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  • Writer's pictureDeborah Yaffe

A controversial rarity

Because Jane Austen’s letters are such rare and precious gems, it’s semi-big news whenever one of the extant 160(ish) turns up on exhibition–let alone when the letter in question is a doozy, like the one currently on display at Jane Austen’s House in Chawton.

The letter, which the 22-year-old Jane Austen wrote to her sister, Cassandra, on October 27-28, 1798–it’s #10 in Deirdre Le Faye’s standard edition of Austen’s correspondence–contains the most controversial and reviled passage in Austen’s oeuvre. (Or so I once claimed, and I stand by that judgment.)

It’s the infamous dead-baby joke: “Mrs Hall of Sherbourn was brought to bed yesterday of a dead child, some weeks before she expected, oweing to a fright.—I suppose she happened unawares to look at her husband.” Hilarious or horrid? You decide. I’m on Team Hilarious.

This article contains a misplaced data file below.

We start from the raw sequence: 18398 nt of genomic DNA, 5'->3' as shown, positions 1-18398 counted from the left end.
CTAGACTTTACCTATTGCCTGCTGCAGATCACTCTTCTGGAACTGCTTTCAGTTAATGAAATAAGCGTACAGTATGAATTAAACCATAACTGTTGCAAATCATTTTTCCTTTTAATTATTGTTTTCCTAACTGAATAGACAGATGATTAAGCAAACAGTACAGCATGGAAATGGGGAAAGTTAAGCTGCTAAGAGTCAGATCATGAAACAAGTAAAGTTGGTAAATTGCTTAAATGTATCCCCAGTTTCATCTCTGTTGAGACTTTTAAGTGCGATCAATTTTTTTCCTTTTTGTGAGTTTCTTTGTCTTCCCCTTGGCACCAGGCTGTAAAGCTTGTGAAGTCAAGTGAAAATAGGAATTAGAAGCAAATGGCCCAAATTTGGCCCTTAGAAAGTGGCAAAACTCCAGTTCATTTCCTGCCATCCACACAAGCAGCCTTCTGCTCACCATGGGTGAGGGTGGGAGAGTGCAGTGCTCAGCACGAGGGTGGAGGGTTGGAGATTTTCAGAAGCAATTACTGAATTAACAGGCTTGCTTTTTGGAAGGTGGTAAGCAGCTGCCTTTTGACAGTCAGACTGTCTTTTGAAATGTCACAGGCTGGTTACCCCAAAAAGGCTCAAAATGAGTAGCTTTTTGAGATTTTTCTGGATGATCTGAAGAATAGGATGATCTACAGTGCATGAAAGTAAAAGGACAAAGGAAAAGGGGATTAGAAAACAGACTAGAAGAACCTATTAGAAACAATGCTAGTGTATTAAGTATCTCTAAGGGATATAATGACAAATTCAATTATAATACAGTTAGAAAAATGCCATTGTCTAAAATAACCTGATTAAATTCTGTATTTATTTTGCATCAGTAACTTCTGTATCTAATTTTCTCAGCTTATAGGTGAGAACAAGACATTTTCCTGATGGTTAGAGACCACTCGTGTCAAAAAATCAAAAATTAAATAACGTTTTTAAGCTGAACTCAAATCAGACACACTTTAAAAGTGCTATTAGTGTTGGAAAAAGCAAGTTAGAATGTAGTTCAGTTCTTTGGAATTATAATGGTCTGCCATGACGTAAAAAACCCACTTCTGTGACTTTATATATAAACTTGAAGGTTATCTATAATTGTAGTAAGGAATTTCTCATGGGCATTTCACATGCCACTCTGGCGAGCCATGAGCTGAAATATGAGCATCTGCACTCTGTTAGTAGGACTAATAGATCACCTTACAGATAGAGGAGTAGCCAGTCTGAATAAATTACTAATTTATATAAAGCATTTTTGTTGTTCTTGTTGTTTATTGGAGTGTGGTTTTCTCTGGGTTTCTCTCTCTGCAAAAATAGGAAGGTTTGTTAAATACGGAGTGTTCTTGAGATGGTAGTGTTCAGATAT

Jane Austen’s House, which recently acquired the letter from the estate of a Cambridge collector, has put it on display through October 29, as part of a small exhibition entitled “My Dear Cassandra. . .” The exhibition, intended to mark the 250th anniversary of Cassandra Austen’s birth on January 9, 1773, also includes Cassandra’s handwritten copy of the Sanditon fragment; the “Winchester Races” poem Jane dictated on her deathbed; and Cassandra’s heartbreakingly beautiful letter to her niece Fanny Knight, written just days after Jane’s death.

If you can’t make it to Chawton this year, an online version of the show can be viewed here. But nothing beats the rare and precious experience of seeing a Jane Austen letter up close.


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